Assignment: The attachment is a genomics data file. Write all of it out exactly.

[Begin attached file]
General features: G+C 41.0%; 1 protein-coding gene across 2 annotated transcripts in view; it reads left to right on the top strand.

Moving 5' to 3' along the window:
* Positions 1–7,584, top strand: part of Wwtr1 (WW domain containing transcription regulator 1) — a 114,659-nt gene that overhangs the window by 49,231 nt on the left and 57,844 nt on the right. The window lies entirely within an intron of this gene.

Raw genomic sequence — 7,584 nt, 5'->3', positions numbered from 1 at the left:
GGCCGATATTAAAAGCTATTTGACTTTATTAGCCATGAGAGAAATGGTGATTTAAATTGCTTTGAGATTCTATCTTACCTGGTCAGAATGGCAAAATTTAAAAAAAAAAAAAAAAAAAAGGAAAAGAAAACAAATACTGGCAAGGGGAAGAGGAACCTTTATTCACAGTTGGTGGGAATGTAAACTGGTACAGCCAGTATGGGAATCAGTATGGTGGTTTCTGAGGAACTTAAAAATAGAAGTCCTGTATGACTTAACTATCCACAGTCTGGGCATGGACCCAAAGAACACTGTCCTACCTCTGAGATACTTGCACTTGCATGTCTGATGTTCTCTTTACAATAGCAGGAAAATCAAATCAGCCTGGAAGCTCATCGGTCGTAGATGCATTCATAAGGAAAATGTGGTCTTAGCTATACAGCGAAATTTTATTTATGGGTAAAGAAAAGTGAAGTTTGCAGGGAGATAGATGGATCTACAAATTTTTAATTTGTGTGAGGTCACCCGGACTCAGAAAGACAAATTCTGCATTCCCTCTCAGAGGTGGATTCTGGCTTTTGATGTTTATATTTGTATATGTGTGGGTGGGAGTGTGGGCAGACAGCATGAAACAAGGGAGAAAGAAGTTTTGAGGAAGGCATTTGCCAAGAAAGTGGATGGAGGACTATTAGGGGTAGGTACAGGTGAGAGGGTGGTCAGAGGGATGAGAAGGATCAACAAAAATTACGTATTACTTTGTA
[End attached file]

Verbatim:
General features: G+C 41.0%; 1 protein-coding gene across 2 annotated transcripts in view; it reads left to right on the top strand.

Moving 5' to 3' along the window:
* Positions 1–7,584, top strand: part of Wwtr1 (WW domain containing transcription regulator 1) — a 114,659-nt gene that overhangs the window by 49,231 nt on the left and 57,844 nt on the right. The window lies entirely within an intron of this gene.

Raw genomic sequence — 7,584 nt, 5'->3', positions numbered from 1 at the left:
GGCCGATATTAAAAGCTATTTGACTTTATTAGCCATGAGAGAAATGGTGATTTAAATTGCTTTGAGATTCTATCTTACCTGGTCAGAATGGCAAAATTTAAAAAAAAAAAAAAAAAAAAGGAAAAGAAAACAAATACTGGCAAGGGGAAGAGGAACCTTTATTCACAGTTGGTGGGAATGTAAACTGGTACAGCCAGTATGGGAATCAGTATGGTGGTTTCTGAGGAACTTAAAAATAGAAGTCCTGTATGACTTAACTATCCACAGTCTGGGCATGGACCCAAAGAACACTGTCCTACCTCTGAGATACTTGCACTTGCATGTCTGATGTTCTCTTTACAATAGCAGGAAAATCAAATCAGCCTGGAAGCTCATCGGTCGTAGATGCATTCATAAGGAAAATGTGGTCTTAGCTATACAGCGAAATTTTATTTATGGGTAAAGAAAAGTGAAGTTTGCAGGGAGATAGATGGATCTACAAATTTTTAATTTGTGTGAGGTCACCCGGACTCAGAAAGACAAATTCTGCATTCCCTCTCAGAGGTGGATTCTGGCTTTTGATGTTTATATTTGTATATGTGTGGGTGGGAGTGTGGGCAGACAGCATGAAACAAGGGAGAAAGAAGTTTTGAGGAAGGCATTTGCCAAGAAAGTGGATGGAGGACTATTAGGGGTAGGTACAGGTGAGAGGGTGGTCAGAGGGATGAGAAGGATCAACAAAAATTACGTATTACTTTGTA